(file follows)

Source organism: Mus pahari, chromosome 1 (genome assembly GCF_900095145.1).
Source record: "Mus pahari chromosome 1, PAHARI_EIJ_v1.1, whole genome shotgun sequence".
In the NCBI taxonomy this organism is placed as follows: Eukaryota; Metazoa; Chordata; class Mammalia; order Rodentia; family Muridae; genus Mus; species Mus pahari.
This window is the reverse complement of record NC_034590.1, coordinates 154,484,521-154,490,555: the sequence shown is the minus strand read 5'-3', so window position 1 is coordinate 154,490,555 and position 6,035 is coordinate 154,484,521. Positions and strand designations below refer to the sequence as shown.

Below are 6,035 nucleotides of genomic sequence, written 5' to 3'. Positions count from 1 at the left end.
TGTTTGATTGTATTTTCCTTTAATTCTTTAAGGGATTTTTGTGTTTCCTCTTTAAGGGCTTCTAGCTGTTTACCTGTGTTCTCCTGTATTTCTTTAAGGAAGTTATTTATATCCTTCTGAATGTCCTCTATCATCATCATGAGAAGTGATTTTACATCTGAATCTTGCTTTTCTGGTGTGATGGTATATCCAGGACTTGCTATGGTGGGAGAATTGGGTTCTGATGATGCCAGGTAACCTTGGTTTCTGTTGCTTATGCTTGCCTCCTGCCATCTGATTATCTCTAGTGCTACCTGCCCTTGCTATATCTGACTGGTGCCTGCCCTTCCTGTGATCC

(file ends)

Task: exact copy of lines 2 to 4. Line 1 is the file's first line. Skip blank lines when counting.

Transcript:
Source record: "Mus pahari chromosome 1, PAHARI_EIJ_v1.1, whole genome shotgun sequence".
In the NCBI taxonomy this organism is placed as follows: Eukaryota; Metazoa; Chordata; class Mammalia; order Rodentia; family Muridae; genus Mus; species Mus pahari.
This window is the reverse complement of record NC_034590.1, coordinates 154,484,521-154,490,555: the sequence shown is the minus strand read 5'-3', so window position 1 is coordinate 154,490,555 and position 6,035 is coordinate 154,484,521. Positions and strand designations below refer to the sequence as shown.